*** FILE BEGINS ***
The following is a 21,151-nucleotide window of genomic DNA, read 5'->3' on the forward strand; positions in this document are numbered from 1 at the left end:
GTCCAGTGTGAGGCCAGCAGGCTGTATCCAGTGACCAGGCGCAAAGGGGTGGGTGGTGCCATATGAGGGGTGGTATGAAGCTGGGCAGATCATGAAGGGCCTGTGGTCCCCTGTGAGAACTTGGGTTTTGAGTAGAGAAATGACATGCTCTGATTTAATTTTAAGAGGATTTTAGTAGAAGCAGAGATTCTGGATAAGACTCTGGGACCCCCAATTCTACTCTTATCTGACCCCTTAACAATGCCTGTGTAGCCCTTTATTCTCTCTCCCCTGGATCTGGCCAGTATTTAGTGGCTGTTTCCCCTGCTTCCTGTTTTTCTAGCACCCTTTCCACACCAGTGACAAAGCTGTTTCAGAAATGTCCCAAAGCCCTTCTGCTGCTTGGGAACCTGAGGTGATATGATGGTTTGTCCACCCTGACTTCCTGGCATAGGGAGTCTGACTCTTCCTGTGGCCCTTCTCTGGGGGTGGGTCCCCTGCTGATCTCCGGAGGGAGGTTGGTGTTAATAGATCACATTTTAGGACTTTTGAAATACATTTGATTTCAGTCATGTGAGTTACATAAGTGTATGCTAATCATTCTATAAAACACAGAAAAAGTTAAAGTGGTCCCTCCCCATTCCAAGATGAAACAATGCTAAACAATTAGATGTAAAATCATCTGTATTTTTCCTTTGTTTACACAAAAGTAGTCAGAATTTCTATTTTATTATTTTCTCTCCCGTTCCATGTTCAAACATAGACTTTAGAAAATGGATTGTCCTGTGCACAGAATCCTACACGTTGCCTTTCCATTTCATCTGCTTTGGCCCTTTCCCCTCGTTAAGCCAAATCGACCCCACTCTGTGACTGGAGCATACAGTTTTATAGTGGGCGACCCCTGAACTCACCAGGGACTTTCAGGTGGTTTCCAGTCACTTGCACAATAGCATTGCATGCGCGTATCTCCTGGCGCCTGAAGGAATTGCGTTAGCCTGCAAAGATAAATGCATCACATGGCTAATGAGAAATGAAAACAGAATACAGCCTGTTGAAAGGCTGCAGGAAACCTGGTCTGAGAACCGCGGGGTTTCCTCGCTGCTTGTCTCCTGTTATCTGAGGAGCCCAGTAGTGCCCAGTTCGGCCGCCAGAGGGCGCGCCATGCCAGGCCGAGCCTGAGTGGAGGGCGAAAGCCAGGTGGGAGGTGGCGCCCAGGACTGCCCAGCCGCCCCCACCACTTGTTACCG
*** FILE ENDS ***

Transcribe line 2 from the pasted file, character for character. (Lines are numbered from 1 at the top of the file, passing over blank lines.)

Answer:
GTCCAGTGTGAGGCCAGCAGGCTGTATCCAGTGACCAGGCGCAAAGGGGTGGGTGGTGCCATATGAGGGGTGGTATGAAGCTGGGCAGATCATGAAGGGCCTGTGGTCCCCTGTGAGAACTTGGGTTTTGAGTAGAGAAATGACATGCTCTGATTTAATTTTAAGAGGATTTTAGTAGAAGCAGAGATTCTGGATAAGACTCTGGGACCCCCAATTCTACTCTTATCTGACCCCTTAACAATGCCTGTGTAGCCCTTTATTCTCTCTCCCCTGGATCTGGCCAGTATTTAGTGGCTGTTTCCCCTGCTTCCTGTTTTTCTAGCACCCTTTCCACACCAGTGACAAAGCTGTTTCAGAAATGTCCCAAAGCCCTTCTGCTGCTTGGGAACCTGAGGTGATATGATGGTTTGTCCACCCTGACTTCCTGGCATAGGGAGTCTGACTCTTCCTGTGGCCCTTCTCTGGGGGTGGGTCCCCTGCTGATCTCCGGAGGGAGGTTGGTGTTAATAGATCACATTTTAGGACTTTTGAAATACATTTGATTTCAGTCATGTGAGTTACATAAGTGTATGCTAATCATTCTATAAAACACAGAAAAAGTTAAAGTGGTCCCTCCCCATTCCAAGATGAAACAATGCTAAACAATTAGATGTAAAATCATCTGTATTTTTCCTTTGTTTACACAAAAGTAGTCAGAATTTCTATTTTATTATTTTCTCTCCCGTTCCATGTTCAAACATAGACTTTAGAAAATGGATTGTCCTGTGCACAGAATCCTACACGTTGCCTTTCCATTTCATCTGCTTTGGCCCTTTCCCCTCGTTAAGCCAAATCGACCCCACTCTGTGACTGGAGCATACAGTTTTATAGTGGGCGACCCCTGAACTCACCAGGGACTTTCAGGTGGTTTCCAGTCACTTGCACAATAGCATTGCATGCGCGTATCTCCTGGCGCCTGAAGGAATTGCGTTAGCCTGCAAAGATAAATGCATCACATGGCTAATGAGAAATGAAAACAGAATACAGCCTGTTGAAAGGCTGCAGGAAACCTGGTCTGAGAACCGCGGGGTTTCCTCGCTGCTTGTCTCCTGTTATCTGAGGAGCCCAGTAGTGCCCAGTTCGGCCGCCAGAGGGCGCGCCATGCCAGGCCGAGCCTGAGTGGAGGGCGAAAGCCAGGTGGGAGGTGGCGCCCAGGACTGCCCAGCCGCCCCCACCACTTGTTACCG